Markets

Fading the Fluff: The Art of Trading Against News-Driven Moves

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Like most people who follow financial markets, I am a news junkie. Keeping up with events, both domestic and international, is essential if you want to form a balanced, long-term view of any market.

As somebody with a trading background, though, I am suspicious of short-term reactions to news items. I spent this last weekend at a conference where stock trader Michael Goode explained his technique for what I will call “Fading the Fluff.”

The basic assumption is that most news that comes out is nothing of the sort; it is fluff with little or no substance yet related stocks still react, at least initially. That move gives traders an opportunity to fade (or trade in the opposite direction of) that false move.

Many of the examples that Michael used in his presentation were in the biotech industry, and that is a particularly fertile field for this kind of trade. It seems that every time a small company announces something, as long as that thing isn’t something hugely negative, such as bad trial results or an approval setback of another kind for a drug, the stock reacts positively. That isn’t the only place it happens, though. There is also a tendency to buy the fluff in more liquid and even broader markets.

The last 24 hours have produced a couple of classic examples. In fact, the entire stock market did it yesterday. All of the major indices traded much higher after three separate Fed people spoke. Their words were interpreted as meaning that two were in favor of caution when it comes to the timing of the next hike, while one was more hawkish.

I was travelling back from the conference yesterday, so wasn’t watching the market, but when I got off of my delayed flight and saw that the Dow had popped over 200 points on that, I was stunned.

I mean. Look at what that actually means. First, from a broad perspective, we knew before and still know now that the Fred intends to raise rates at some point in the not too distant future; all three speakers confirmed that. Where they differed was in the desirability of an immediate 25 basis point (one quarter of a percent) move.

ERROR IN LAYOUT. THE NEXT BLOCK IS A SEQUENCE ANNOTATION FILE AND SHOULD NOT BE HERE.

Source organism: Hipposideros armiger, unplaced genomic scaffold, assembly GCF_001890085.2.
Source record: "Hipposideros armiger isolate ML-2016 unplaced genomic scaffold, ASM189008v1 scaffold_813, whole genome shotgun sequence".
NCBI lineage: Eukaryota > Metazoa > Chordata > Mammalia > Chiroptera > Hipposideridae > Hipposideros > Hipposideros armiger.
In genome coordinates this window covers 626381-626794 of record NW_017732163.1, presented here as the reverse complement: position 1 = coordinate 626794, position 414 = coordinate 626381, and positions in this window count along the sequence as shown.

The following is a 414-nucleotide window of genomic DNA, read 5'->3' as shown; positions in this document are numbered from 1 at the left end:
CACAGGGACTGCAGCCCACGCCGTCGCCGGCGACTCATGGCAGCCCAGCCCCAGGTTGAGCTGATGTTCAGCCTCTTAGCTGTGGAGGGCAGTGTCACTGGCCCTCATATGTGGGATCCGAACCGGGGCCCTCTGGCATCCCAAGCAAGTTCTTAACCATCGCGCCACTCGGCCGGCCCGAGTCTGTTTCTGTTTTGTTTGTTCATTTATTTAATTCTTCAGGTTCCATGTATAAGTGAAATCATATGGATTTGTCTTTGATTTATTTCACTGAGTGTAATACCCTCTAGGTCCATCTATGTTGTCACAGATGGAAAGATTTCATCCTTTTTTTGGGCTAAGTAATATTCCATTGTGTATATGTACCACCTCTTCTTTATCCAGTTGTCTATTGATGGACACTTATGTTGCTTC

You could make a case that neither that move nor the timing of it is particularly significant, but let’s assume for argument’s sake that they are. In that case you would think from the reaction yesterday that we had discovered something new that changed a lot of minds, but that really wasn’t so. We have known for a long time that the Fed is divided, with some favoring a quick hike and some still wishing to hold off.

Yesterday changed nothing about that; what was released was not news.

What it seems happened is that traders read into the three speeches what they wanted to hear. The stock market is still awash with cash, so it has a natural upward bias, and that came back yesterday after a bit of a wobble on Friday. The problem with this is that Friday’s wobble was based on a realistic assessment of the situation while yesterday’s rally was based on fluff. Early indications this morning are that some of those gains will be given back today.

The other market that demonstrated the advantages of a “fade the fluff” strategy this morning is crude oil. After climbing yesterday, WTI futures dropped overnight on a report from the EIA that indicated that the market was oversupplied and would likely stay that way for some time. That is undoubtedly true, but given that we have known that for, at the very least several months, any market reaction to it was, by nature, overdone.

In this case the “news” was not really fluff, I guess. It was simply a restatement of something that has been obvious to anyone who even casually follows the energy markets for some time. It was non-news, in fact if “olds” were a word, that is what this would be, so watching WTI come off over a dollar based on that gem should have been a surprise. It really wasn’t as the oil market has had a marked tendency to do this lately. Just look at the strong rally every time somebody from OPEC, the broken oil cartel, states the obvious: that there is a chance that, at some point in the future, the OPEC nations will agree to a production cut. Well, of course there is a chance.

The essential truth here is that the market, and individual traders and investors as well, often fall victim to their own addiction to news. Reacting quickly to some things, such as actual data and real events, is an essential part of trading, but that can lead to seeing every release as hugely significant and reacting before analyzing. Machines can be guilty of this too, these moves are often exaggerated by automated traders reacting to key words in the same press release or story.

In reality, of course, not every release is actually news, and that frequently sets up an opportunity to fade the fluff.

The views and opinions expressed herein are the views and opinions of the author and do not necessarily reflect those of Nasdaq, Inc.


The views and opinions expressed herein are the views and opinions of the author and do not necessarily reflect those of Nasdaq, Inc.

Martin Tillier

Martin Tillier spent years working in the Foreign Exchange market, which required an in-depth understanding of both the world’s markets and psychology and techniques of traders. In 2002, Martin left the markets, moved to the U.S., and opened a successful wine store, but the lure of the financial world proved too strong, leading Martin to join a major firm as financial advisor.

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